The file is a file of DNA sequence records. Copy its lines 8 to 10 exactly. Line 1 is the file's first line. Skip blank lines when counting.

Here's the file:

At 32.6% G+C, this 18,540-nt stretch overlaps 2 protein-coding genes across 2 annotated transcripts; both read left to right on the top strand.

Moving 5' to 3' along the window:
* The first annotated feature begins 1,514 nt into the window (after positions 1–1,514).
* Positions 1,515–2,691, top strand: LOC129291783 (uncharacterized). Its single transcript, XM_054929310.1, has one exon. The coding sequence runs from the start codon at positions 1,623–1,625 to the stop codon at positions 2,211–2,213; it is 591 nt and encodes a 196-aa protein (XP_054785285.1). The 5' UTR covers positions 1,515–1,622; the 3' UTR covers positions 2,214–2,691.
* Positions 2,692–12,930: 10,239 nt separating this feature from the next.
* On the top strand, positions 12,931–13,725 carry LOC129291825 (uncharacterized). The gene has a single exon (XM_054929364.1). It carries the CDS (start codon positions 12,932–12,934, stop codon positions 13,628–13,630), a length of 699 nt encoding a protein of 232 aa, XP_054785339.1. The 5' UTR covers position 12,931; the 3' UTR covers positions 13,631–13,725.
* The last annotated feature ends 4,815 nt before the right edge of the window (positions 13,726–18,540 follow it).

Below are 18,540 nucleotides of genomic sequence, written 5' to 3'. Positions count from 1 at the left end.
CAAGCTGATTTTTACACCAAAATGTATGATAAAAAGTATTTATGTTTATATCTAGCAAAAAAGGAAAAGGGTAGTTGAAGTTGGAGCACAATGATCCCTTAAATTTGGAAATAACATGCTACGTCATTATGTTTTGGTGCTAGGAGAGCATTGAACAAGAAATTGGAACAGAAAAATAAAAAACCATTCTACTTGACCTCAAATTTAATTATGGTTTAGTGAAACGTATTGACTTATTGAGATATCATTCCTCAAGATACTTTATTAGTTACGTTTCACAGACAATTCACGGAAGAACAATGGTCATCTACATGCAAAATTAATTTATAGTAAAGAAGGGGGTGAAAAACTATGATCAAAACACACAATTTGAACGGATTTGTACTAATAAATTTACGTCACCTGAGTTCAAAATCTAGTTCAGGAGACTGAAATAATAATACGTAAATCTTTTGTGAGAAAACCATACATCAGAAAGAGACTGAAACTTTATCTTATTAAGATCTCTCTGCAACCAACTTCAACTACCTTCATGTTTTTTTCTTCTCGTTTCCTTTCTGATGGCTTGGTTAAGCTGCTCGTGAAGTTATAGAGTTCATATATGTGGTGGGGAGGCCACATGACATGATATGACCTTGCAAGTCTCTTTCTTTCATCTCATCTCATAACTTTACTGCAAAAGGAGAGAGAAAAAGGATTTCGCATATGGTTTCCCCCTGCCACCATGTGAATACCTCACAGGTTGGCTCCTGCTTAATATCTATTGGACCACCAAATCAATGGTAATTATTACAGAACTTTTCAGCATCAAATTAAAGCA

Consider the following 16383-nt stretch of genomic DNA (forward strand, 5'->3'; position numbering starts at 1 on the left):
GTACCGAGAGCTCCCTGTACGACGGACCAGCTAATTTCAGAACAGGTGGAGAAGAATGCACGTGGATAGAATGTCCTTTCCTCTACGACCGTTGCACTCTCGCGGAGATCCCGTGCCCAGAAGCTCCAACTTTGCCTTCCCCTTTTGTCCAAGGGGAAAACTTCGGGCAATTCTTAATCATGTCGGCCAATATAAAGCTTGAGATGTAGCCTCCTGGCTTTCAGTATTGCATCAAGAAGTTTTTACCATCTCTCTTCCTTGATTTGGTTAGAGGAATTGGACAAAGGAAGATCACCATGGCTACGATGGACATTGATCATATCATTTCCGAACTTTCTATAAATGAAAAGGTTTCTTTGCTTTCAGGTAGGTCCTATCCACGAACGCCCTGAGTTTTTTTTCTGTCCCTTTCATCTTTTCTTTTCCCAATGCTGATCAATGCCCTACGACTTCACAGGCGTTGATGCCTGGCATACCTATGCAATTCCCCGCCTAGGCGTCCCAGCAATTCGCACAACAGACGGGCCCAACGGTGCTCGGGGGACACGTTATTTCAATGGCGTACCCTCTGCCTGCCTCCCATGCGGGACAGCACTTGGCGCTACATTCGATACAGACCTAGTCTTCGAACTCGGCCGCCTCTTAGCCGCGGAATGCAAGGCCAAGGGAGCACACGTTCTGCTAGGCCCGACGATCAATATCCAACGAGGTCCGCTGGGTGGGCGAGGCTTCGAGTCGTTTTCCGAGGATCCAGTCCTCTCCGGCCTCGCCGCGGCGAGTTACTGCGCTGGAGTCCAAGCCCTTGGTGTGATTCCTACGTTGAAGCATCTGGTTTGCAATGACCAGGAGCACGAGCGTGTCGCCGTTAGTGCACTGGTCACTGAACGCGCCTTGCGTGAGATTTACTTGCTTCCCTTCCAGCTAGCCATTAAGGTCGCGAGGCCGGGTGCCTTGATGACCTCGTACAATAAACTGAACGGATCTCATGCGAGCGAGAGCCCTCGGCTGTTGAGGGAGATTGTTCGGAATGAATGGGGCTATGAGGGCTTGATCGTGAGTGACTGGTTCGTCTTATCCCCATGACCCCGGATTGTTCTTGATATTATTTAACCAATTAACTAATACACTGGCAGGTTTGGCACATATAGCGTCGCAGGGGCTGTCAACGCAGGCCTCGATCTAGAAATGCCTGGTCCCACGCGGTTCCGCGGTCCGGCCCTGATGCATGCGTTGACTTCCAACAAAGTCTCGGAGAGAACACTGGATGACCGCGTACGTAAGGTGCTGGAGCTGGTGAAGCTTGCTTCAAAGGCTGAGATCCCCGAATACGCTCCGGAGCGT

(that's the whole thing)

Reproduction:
Below are 18,540 nucleotides of genomic sequence, written 5' to 3'. Positions count from 1 at the left end.
CAAGCTGATTTTTACACCAAAATGTATGATAAAAAGTATTTATGTTTATATCTAGCAAAAAAGGAAAAGGGTAGTTGAAGTTGGAGCACAATGATCCCTTAAATTTGGAAATAACATGCTACGTCATTATGTTTTGGTGCTAGGAGAGCATTGAACAAGAAATTGGAACAGAAAAATAAAAAACCATTCTACTTGACCTCAAATTTAATTATGGTTTAGTGAAACGTATTGACTTATTGAGATATCATTCCTCAAGATACTTTATTAGTTACGTTTCACAGACAATTCACGGAAGAACAATGGTCATCTACATGCAAAATTAATTTATAGTAAAGAAGGGGGTGAAAAACTATGATCAAAACACACAATTTGAACGGATTTGTACTAATAAATTTACGTCACCTGAGTTCAAAATCTAGTTCAGGAGACTGAAATAATAATACGTAAATCTTTTGTGAGAAAACCATACATCAGAAAGAGACTGAAACTTTATCTTATTAAGATCTCTCTGCAACCAACTTCAACTACCTTCATGTTTTTTTCTTCTCGTTTCCTTTCTGATGGCTTGGTTAAGCTGCTCGTGAAGTTATAGAGTTCATATATGTGGTGGGGAGGCCACATGACATGATATGACCTTGCAAGTCTCTTTCTTTCATCTCATCTCATAACTTTACTGCAAAAGGAGAGAGAAAAAGGATTTCGCATATGGTTTCCCCCTGCCACCATGTGAATACCTCACAGGTTGGCTCCTGCTTAATATCTATTGGACCACCAAATCAATGGTAATTATTACAGAACTTTTCAGCATCAAATTAAAGCA

Consider the following 16383-nt stretch of genomic DNA (forward strand, 5'->3'; position numbering starts at 1 on the left):